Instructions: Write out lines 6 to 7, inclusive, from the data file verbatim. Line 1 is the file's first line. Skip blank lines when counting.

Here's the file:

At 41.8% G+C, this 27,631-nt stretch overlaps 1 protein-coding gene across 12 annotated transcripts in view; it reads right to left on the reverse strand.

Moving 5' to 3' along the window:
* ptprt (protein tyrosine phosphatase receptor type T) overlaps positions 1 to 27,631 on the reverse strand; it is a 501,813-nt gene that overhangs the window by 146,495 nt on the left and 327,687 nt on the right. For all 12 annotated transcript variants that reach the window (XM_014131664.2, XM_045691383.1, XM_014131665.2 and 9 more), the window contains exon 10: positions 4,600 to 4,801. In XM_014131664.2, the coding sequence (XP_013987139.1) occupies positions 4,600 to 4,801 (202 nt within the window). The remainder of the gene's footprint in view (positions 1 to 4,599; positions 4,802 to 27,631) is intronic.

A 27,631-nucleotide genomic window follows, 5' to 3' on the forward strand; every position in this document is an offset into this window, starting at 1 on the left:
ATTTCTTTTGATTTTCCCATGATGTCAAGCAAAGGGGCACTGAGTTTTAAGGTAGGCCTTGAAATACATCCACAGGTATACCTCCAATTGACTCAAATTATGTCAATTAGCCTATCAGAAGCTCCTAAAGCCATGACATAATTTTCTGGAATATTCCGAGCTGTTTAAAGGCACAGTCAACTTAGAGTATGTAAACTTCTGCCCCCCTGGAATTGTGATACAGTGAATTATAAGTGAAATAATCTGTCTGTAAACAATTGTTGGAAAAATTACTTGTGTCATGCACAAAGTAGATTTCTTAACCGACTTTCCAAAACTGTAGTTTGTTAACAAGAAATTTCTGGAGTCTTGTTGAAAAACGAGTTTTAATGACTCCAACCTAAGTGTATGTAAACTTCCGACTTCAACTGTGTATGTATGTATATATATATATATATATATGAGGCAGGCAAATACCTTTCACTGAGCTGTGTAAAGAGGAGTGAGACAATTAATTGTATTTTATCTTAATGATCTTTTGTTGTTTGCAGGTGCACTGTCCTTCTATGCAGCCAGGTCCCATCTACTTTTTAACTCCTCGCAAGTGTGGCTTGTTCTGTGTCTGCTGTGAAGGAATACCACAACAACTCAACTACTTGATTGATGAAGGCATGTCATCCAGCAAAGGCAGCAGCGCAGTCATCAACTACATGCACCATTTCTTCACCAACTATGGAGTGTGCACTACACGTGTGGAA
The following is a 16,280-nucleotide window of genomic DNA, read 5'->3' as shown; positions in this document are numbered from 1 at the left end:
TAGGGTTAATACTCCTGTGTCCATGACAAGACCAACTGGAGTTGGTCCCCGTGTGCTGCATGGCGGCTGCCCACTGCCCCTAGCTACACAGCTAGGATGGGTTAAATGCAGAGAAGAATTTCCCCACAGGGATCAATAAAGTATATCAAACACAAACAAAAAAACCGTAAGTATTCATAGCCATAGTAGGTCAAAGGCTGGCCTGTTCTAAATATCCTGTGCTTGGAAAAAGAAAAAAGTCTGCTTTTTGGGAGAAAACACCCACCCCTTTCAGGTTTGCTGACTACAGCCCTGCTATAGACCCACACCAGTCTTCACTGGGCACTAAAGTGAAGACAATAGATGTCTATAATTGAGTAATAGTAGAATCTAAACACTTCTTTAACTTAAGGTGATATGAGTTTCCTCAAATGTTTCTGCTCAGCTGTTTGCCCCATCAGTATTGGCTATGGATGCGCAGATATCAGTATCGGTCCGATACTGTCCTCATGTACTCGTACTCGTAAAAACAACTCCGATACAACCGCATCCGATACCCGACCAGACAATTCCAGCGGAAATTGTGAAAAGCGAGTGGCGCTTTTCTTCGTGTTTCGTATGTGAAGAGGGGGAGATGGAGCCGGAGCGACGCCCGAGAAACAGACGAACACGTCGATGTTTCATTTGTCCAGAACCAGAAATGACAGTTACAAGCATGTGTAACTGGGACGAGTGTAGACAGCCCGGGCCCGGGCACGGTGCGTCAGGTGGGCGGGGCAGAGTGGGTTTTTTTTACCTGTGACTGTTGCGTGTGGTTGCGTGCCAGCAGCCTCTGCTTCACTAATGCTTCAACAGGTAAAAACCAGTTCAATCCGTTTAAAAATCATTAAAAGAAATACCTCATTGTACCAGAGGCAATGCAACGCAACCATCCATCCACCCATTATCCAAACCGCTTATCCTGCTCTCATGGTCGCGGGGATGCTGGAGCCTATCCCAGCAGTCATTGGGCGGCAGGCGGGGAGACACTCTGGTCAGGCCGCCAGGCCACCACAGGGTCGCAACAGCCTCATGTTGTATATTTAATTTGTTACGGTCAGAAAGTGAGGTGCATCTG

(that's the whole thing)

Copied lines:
The following is a 16,280-nucleotide window of genomic DNA, read 5'->3' as shown; positions in this document are numbered from 1 at the left end:
TAGGGTTAATACTCCTGTGTCCATGACAAGACCAACTGGAGTTGGTCCCCGTGTGCTGCATGGCGGCTGCCCACTGCCCCTAGCTACACAGCTAGGATGGGTTAAATGCAGAGAAGAATTTCCCCACAGGGATCAATAAAGTATATCAAACACAAACAAAAAAACCGTAAGTATTCATAGCCATAGTAGGTCAAAGGCTGGCCTGTTCTAAATATCCTGTGCTTGGAAAAAGAAAAAAGTCTGCTTTTTGGGAGAAAACACCCACCCCTTTCAGGTTTGCTGACTACAGCCCTGCTATAGACCCACACCAGTCTTCACTGGGCACTAAAGTGAAGACAATAGATGTCTATAATTGAGTAATAGTAGAATCTAAACACTTCTTTAACTTAAGGTGATATGAGTTTCCTCAAATGTTTCTGCTCAGCTGTTTGCCCCATCAGTATTGGCTATGGATGCGCAGATATCAGTATCGGTCCGATACTGTCCTCATGTACTCGTACTCGTAAAAACAACTCCGATACAACCGCATCCGATACCCGACCAGACAATTCCAGCGGAAATTGTGAAAAGCGAGTGGCGCTTTTCTTCGTGTTTCGTATGTGAAGAGGGGGAGATGGAGCCGGAGCGACGCCCGAGAAACAGACGAACACGTCGATGTTTCATTTGTCCAGAACCAGAAATGACAGTTACAAGCATGTGTAACTGGGACGAGTGTAGACAGCCCGGGCCCGGGCACGGTGCGTCAGGTGGGCGGGGCAGAGTGGGTTTTTTTTACCTGTGACTGTTGCGTGTGGTTGCGTGCCAGCAGCCTCTGCTTCACTAATGCTTCAACAGGTAAAAACCAGTTCAATCCGTTTAAAAATCATTAAAAGAAATACCTCATTGTACCAGAGGCAATGCAACGCAACCATCCATCCACCCATTATCCAAACCGCTTATCCTGCTCTCATGGTCGCGGGGATGCTGGAGCCTATCCCAGCAGTCATTGGGCGGCAGGCGGGGAGACACTCTGGTCAGGCCGCCAGGCCACCACAGGGTCGCAACAGCCTCATGTTGTATATTTAATTTGTTACGGTCAGAAAGTGAGGTGCATCTG